Tuesday, November 27, 2007

Blame it on Fidel

Blame it on Fidel
Directed by Julie Gavras
Koch Lorber

Political films face the potential danger of sacrificing story for the sake of the message. Recently, Hollywood has jumped into this trap with both feet, resulting in quick box-office deaths, and even critical drubbings. Nuanced political films that actually do not stack the deck outrageously make for much more interesting viewing, which is why Hollywood ought to sit down and screen Julie Gavras’s Blame it on Fidel.

In Blame, the audience sees an affluent French-Spanish couple’s conversion to Bohemian radicalism through the eyes of their instinctively conservative daughter Anna, played surprisingly effectively by Nina Kervel, with little of the cloying quality typical of child actors. It is her skeptical reactions to her parents scruffy new leftist associates and their hardcore activism that makes Blame almost politically ambiguous.

After moving from their large family house to a cramped flat, Anna starts to lose patience with her parents’ new lifestyle. Her old nanny Filomena, a Cuban refuge from the Castro regime, has been replaced by a Greek exile. When Anna tries to draw a parallel between the two, her father dismisses Filomena’s history, saying “Oh, that’s different.” He even chides her angrily for reading a comic book because: “Mickey Mouse is a fascist!”

While Gavras clearly sympathizes with their causes (the Soviet-aligned Allende government and the French abortion rights movement), their behavior as refracted through the lens of their daughter frequently appears dubious. Sometimes it crosses the line into outright irresponsibility, as when they take their children to a street demonstration and temporarily lose Anna when the proceedings devolve into a riot. Gavras is the daughter of Costas-Gavras, the leftist film director, so one cannot help wondering how much of her childhood is, perhaps inadvertently, reflected in Anna.

The fact that either end of the spectrum can take something from the film is what makes it interesting. Certainly no mention is made of the KGB’s financial support of Allende’s campaign or the hyper-inflation chaos that marked his second year in office. However, the common sense of Anna is often seen in opposition to her parents’ ideology in some sharply written scenes. Anna’s challenge to her parents to differentiate their definitions of “group solidarity” and “sheep behavior” is a particularly apt example.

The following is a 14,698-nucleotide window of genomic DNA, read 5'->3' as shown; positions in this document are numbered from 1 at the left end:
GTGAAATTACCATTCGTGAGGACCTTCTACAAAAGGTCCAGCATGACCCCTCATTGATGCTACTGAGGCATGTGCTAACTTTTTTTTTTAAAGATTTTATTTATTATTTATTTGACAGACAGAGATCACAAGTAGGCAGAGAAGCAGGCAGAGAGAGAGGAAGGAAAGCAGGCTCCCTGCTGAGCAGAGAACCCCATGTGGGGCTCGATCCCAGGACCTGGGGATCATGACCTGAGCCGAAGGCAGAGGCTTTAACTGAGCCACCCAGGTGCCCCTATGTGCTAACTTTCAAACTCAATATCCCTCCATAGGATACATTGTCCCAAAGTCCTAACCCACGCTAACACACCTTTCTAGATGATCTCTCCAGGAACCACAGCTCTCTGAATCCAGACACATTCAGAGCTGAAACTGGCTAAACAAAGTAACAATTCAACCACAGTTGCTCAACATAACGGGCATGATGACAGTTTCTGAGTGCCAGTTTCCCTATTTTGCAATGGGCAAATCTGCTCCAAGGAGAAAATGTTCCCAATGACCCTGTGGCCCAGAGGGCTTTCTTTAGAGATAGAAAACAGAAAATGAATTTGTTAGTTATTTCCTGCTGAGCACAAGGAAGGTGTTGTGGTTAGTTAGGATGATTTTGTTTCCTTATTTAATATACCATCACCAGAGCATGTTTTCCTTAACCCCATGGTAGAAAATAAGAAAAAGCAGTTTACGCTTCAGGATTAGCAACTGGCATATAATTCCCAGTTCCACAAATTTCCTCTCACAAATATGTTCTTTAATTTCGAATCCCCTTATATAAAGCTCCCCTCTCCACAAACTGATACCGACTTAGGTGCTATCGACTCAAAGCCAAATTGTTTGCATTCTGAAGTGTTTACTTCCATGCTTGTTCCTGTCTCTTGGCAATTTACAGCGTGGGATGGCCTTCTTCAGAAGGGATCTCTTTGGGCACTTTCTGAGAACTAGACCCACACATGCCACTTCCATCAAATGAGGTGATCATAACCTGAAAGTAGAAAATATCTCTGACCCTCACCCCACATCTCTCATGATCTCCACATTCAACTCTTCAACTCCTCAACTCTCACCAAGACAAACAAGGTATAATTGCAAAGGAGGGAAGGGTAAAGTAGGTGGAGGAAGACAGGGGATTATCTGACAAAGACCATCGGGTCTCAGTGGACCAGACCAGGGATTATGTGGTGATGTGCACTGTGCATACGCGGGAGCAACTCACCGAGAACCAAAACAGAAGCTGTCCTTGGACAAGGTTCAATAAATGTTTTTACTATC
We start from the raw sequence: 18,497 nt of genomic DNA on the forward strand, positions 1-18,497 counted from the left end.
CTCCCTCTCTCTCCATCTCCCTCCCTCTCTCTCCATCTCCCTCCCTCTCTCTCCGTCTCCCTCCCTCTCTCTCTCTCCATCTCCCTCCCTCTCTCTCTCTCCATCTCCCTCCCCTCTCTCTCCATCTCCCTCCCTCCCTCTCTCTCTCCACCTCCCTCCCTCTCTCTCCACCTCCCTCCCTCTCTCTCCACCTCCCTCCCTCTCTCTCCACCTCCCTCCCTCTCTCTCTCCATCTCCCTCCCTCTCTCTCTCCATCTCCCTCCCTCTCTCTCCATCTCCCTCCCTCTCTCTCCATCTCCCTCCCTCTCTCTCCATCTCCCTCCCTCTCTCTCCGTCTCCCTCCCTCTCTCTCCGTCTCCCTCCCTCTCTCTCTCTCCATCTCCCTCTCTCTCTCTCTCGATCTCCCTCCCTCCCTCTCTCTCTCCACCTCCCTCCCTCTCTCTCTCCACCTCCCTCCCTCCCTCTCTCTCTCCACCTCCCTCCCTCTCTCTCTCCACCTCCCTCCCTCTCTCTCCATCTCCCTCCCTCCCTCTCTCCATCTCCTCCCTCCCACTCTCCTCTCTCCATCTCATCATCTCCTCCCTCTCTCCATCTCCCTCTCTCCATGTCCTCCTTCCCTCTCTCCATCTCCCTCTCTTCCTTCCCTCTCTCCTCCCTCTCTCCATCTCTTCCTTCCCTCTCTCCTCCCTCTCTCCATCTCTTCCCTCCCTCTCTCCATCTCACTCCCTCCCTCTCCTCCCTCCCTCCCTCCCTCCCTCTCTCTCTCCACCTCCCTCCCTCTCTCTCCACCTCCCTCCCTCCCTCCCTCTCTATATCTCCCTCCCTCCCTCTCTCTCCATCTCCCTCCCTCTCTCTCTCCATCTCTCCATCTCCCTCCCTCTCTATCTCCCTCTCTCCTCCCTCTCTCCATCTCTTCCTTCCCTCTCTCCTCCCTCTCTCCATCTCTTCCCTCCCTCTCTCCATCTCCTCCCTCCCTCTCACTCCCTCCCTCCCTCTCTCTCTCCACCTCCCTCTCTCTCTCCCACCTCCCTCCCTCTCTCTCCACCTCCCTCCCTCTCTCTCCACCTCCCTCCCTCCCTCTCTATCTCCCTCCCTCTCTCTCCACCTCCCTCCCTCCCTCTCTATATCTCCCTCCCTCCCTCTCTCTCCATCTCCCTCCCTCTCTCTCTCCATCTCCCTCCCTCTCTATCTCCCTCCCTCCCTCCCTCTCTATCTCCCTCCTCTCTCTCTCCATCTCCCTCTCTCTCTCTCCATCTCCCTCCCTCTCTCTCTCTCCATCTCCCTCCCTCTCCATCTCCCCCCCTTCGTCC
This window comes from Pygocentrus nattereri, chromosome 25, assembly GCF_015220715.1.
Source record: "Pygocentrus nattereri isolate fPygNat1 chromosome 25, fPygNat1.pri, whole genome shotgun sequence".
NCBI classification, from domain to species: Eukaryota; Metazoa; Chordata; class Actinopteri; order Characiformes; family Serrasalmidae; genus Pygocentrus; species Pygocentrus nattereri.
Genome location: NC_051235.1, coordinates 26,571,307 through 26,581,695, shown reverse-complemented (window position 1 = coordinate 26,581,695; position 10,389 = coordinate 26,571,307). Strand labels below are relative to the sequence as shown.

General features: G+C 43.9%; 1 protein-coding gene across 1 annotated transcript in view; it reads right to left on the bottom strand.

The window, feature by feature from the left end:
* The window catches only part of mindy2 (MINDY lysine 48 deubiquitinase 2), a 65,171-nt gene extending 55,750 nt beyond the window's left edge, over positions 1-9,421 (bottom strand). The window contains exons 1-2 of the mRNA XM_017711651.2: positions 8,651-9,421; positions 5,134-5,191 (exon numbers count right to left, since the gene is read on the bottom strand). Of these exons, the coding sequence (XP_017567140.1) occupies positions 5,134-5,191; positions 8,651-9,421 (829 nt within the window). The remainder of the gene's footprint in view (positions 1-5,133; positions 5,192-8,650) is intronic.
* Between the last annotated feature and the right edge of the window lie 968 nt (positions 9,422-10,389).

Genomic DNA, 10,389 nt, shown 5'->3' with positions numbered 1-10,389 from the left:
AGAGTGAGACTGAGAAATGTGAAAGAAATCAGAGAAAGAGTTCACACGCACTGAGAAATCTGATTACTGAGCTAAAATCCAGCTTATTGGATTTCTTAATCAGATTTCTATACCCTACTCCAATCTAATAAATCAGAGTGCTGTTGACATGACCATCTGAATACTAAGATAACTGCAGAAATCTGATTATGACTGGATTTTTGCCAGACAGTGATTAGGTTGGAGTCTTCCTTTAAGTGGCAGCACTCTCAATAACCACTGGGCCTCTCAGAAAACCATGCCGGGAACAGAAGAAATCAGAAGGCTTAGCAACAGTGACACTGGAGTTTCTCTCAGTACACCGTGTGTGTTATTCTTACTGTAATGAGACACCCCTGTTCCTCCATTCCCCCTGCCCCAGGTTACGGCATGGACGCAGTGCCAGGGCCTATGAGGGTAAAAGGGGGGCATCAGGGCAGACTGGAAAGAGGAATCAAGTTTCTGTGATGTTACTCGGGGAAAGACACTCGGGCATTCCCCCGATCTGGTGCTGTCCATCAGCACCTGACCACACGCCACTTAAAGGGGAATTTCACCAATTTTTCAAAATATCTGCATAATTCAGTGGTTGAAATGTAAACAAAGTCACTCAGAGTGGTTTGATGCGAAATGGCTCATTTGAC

The quality of the writing is one major key to Blame’s success. It is an intelligent screenplay that is a family drama at its core, which most could identify with at some level. When watching the extra deleted scenes, one sees how Gavras made decisions based on requirements of story, not political impact (the original screen tests of the child stars can be safely skipped though).

Of course, Kervel’s performance is also central to the film. On screen nearly for the entire film, she seems to be a natural actor, conveying Anna’s intelligence and intuitiveness. She is able to play the character acting out, without losing the audience’s sympathy. (By contrast, based on the behind the scenes features, there did not seem to be much acting going on with Benjamin Feuillet as the annoying younger brother in major need of Ritalin.)

Gavras proves to be a sensitive director, aided by a charming score by Armand Amar. Whatever her political intentions were with Blame, to its credit, it should prove enjoyable to viewers across the ideological spectrum.